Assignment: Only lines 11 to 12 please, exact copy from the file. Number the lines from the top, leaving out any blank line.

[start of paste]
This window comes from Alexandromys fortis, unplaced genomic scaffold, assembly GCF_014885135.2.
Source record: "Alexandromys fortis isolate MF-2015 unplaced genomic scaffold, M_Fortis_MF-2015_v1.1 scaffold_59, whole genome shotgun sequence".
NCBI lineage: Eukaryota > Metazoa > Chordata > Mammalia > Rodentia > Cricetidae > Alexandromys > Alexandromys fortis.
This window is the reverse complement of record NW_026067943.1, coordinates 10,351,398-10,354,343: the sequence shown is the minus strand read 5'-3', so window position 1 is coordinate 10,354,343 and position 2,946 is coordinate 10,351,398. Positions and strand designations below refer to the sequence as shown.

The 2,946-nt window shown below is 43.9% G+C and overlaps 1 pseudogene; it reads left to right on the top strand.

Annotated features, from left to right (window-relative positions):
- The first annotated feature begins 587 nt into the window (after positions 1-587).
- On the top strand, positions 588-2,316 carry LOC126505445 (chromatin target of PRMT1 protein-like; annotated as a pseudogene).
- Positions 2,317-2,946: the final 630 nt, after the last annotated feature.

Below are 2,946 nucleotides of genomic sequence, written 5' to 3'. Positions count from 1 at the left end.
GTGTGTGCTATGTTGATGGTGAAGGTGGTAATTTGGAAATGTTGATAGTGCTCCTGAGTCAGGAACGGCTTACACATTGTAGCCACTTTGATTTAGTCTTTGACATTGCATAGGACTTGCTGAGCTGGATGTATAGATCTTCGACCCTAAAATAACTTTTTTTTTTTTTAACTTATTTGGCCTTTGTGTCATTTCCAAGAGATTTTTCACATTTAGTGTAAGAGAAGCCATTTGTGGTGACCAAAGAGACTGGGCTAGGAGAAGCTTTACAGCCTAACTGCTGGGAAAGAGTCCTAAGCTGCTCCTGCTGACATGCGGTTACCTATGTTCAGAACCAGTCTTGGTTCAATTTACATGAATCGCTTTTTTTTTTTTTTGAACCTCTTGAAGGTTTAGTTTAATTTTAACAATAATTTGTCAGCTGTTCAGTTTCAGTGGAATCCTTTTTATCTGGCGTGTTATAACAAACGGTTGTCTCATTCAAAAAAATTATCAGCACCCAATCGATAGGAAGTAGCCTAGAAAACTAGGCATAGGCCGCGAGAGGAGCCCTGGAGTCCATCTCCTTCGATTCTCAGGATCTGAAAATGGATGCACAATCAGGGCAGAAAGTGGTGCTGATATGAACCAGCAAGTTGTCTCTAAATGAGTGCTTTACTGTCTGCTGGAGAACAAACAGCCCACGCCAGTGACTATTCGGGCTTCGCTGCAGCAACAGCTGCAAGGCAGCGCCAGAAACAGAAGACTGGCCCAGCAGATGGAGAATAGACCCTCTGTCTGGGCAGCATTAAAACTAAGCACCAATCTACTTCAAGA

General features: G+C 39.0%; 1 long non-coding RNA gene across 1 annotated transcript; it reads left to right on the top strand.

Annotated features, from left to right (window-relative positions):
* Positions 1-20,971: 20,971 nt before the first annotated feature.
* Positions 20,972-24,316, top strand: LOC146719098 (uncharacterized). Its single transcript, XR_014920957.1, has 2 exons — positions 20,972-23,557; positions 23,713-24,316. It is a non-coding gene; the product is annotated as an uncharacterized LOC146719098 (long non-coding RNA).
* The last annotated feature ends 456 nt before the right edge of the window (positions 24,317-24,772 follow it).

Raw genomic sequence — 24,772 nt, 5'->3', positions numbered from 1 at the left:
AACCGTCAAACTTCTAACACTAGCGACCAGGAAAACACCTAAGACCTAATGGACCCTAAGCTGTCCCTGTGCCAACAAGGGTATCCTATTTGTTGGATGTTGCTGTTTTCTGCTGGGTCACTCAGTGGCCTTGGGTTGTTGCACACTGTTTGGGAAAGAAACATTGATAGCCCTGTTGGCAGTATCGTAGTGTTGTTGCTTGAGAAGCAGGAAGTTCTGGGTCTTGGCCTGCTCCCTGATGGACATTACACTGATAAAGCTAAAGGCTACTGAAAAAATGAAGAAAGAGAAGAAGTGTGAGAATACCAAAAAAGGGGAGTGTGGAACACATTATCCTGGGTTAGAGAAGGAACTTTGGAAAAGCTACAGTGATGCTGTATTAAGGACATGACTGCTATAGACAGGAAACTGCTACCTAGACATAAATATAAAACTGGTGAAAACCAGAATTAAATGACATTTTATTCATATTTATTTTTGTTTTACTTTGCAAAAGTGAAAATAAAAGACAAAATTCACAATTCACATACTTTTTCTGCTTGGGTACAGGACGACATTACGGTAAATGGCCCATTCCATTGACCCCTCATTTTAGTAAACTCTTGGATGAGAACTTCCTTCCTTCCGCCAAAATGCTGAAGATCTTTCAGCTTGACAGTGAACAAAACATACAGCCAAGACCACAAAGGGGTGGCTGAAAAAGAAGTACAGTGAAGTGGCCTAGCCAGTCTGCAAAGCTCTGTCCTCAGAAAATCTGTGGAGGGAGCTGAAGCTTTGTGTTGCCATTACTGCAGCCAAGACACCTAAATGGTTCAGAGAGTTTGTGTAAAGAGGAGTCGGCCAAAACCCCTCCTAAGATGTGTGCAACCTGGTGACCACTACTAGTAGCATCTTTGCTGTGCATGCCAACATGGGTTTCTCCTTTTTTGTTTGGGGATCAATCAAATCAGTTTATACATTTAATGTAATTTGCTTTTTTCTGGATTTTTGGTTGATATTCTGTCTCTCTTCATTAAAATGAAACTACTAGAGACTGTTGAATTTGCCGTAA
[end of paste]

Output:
GTGTGTGCTATGTTGATGGTGAAGGTGGTAATTTGGAAATGTTGATAGTGCTCCTGAGTCAGGAACGGCTTACACATTGTAGCCACTTTGATTTAGTCTTTGACATTGCATAGGACTTGCTGAGCTGGATGTATAGATCTTCGACCCTAAAATAACTTTTTTTTTTTTTAACTTATTTGGCCTTTGTGTCATTTCCAAGAGATTTTTCACATTTAGTGTAAGAGAAGCCATTTGTGGTGACCAAAGAGACTGGGCTAGGAGAAGCTTTACAGCCTAACTGCTGGGAAAGAGTCCTAAGCTGCTCCTGCTGACATGCGGTTACCTATGTTCAGAACCAGTCTTGGTTCAATTTACATGAATCGCTTTTTTTTTTTTTTGAACCTCTTGAAGGTTTAGTTTAATTTTAACAATAATTTGTCAGCTGTTCAGTTTCAGTGGAATCCTTTTTATCTGGCGTGTTATAACAAACGGTTGTCTCATTCAAAAAAATTATCAGCACCCAATCGATAGGAAGTAGCCTAGAAAACTAGGCATAGGCCGCGAGAGGAGCCCTGGAGTCCATCTCCTTCGATTCTCAGGATCTGAAAATGGATGCACAATCAGGGCAGAAAGTGGTGCTGATATGAACCAGCAAGTTGTCTCTAAATGAGTGCTTTACTGTCTGCTGGAGAACAAACAGCCCACGCCAGTGACTATTCGGGCTTCGCTGCAGCAACAGCTGCAAGGCAGCGCCAGAAACAGAAGACTGGCCCAGCAGATGGAGAATAGACCCTCTGTCTGGGCAGCATTAAAACTAAGCACCAATCTACTTCAAGA

General features: G+C 39.0%; 1 long non-coding RNA gene across 1 annotated transcript; it reads left to right on the top strand.